For years, Donald Trump railed against wind farms in Scotland, arguing that tall wind turbines would undermine Scotland’s natural beauty.
The president-elect also happens to own a golf course just north of Aberdeen, near a proposed wind farm off of Scotland’s east coast. He sent over a dozen letters to Scottish officials to voice his opposition to the project.
But the president-elect’s disdain for wind power goes beyond the disrupted view.
“The wind kills all your birds. All your birds, killed. You know, the environmentalists never talk about that,” Trump said during a campaign rally in August.
After the election, Trump reportedly encouraged British politician Nigel Farage to oppose offshore wind farms in the United Kingdom during a meeting at Trump Tower.
Wind power in the United States has benefited from billions in federal subsidies over the years, and Trump’s potential secretary of energy turned Texas into the country’s biggest wind producer with a combination of federal incentives, minimal state regulations and a vast expanse of wind-swept land.
Former Texas Gov. Rick Perry won’t be in charge of doling out federal subsides if he’s confirmed as energy secretary, but he will play a role in overseeing energy research and promoting wind power.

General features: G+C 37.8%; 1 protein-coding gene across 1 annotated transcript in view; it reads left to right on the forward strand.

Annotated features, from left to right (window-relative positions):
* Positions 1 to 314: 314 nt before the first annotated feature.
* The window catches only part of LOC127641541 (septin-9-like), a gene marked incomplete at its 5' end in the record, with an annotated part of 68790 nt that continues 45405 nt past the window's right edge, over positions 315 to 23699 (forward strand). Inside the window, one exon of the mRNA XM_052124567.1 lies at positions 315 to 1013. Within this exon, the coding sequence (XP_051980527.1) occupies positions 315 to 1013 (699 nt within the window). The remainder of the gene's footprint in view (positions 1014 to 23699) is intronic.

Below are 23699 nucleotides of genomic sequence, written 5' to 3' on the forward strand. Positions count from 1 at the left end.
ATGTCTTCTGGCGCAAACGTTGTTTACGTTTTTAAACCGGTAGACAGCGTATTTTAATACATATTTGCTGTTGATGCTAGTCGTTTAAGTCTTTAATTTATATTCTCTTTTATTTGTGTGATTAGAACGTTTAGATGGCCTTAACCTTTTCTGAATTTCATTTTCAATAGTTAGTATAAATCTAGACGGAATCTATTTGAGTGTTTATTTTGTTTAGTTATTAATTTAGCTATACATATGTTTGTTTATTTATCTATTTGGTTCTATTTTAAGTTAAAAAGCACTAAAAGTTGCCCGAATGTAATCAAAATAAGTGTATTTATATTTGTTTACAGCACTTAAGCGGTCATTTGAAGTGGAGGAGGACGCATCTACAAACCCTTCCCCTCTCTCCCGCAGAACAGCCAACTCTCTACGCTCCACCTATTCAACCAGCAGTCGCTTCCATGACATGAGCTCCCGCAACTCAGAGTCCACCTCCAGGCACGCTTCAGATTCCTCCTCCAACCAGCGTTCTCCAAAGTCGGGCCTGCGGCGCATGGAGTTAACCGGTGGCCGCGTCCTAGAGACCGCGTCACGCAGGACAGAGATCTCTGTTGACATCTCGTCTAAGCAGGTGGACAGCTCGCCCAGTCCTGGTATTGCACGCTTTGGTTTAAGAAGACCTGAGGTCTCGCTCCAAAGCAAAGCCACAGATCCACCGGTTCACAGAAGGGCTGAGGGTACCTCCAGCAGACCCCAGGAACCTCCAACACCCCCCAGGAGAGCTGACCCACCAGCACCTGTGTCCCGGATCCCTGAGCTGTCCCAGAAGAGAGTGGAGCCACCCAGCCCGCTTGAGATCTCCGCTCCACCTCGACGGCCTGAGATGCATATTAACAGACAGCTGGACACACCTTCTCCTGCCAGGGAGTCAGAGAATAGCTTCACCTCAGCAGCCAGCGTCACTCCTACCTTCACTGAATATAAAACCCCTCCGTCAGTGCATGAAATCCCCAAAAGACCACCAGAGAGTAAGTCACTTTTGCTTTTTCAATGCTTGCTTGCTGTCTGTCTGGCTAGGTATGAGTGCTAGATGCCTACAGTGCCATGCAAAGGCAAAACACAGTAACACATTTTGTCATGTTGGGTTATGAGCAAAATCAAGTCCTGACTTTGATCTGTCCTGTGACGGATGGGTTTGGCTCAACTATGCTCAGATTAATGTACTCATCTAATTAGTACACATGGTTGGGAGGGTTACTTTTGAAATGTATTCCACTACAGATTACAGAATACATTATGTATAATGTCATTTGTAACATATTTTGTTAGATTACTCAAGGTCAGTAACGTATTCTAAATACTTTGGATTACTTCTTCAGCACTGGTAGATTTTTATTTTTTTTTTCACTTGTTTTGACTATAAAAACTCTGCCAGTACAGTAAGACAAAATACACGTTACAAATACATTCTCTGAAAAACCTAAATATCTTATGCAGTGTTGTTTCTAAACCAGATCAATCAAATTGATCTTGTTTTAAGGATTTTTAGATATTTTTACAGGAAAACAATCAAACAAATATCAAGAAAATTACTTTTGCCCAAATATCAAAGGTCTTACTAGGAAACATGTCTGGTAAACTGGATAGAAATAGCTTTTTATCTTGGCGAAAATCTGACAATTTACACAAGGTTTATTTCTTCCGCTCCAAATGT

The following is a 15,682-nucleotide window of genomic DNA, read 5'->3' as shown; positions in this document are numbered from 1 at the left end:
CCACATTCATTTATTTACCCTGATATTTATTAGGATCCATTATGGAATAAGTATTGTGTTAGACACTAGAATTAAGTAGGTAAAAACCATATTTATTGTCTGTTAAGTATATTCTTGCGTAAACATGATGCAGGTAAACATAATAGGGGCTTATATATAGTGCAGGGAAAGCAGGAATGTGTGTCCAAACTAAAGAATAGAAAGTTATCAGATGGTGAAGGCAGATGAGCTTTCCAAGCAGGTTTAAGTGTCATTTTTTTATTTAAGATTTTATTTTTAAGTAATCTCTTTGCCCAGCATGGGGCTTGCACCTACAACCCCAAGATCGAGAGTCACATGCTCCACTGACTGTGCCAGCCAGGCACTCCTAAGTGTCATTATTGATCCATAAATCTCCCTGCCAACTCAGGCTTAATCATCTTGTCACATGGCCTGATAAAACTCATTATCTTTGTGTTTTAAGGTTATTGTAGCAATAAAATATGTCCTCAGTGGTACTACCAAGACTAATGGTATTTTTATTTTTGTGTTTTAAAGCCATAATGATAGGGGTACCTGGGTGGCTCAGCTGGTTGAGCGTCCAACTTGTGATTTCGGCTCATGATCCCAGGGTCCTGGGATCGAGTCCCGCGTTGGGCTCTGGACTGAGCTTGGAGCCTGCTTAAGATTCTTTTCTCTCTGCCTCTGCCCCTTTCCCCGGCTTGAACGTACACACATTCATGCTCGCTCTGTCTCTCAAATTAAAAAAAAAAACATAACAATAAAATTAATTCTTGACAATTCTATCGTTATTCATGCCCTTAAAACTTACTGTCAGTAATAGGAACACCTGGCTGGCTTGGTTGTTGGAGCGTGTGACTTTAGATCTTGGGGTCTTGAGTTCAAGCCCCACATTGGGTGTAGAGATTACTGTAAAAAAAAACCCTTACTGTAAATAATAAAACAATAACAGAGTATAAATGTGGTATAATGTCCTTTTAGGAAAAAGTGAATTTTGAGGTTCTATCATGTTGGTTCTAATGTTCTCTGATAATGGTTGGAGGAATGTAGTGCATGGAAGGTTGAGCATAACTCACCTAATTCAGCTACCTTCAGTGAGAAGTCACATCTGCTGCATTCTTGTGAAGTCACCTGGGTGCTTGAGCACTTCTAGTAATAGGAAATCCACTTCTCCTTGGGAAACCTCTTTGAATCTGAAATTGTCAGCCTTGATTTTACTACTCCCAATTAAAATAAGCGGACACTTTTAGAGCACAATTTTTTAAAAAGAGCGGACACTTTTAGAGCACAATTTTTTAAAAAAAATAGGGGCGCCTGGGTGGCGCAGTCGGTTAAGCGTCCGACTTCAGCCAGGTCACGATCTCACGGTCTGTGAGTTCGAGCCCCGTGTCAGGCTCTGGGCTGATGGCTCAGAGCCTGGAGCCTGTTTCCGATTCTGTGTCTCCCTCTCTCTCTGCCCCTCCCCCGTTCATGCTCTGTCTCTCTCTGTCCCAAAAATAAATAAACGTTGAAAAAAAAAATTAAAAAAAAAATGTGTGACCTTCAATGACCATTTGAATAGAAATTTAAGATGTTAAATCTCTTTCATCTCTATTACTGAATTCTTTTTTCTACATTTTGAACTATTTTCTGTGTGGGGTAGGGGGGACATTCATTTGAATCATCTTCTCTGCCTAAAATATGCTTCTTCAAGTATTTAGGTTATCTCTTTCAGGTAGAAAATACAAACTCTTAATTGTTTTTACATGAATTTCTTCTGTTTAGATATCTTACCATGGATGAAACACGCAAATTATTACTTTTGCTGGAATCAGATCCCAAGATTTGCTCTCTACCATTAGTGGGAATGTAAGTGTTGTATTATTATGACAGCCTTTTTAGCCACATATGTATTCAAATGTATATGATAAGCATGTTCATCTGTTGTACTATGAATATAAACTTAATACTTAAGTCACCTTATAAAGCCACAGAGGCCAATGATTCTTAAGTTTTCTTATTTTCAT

During Perry’s 14 years as governor, some of the biggest wind farms in the world popped up in West Texas, pumping millions in tax revenue into struggling small towns.
Over the years, Perry’s tone on wind energy has been markedly different from Trump’s.
“Texas doesn’t just believe in the potential of wind energy, we are reaping its benefits already,” Perry said during the American Wind Energy Conference in 2008. “People who talk about wind energy as a technology of the future clearly haven’t been to West Texas lately: the future of wind energy in Texas is now. I am proud that our state’s installed wind generation capacity leads the nation, a place we did not reach by accident.”
Perry, who has close ties with the oil and gas industry, is not considered a promoter of wind energy specifically, but he declined to implement regulations which would increase the cost of opening a wind farm in Texas.
“He has always been an energy omnivore,” Texas politics expert and Texas Christian University professor Jim Riddlesperger said of Perry. “He never saw the world as competition between oil and renewables. He was for anything that brought investment into Texas. As energy prices were high, wind energy, unlike some other renewables, could be a competitive way to produce energy.”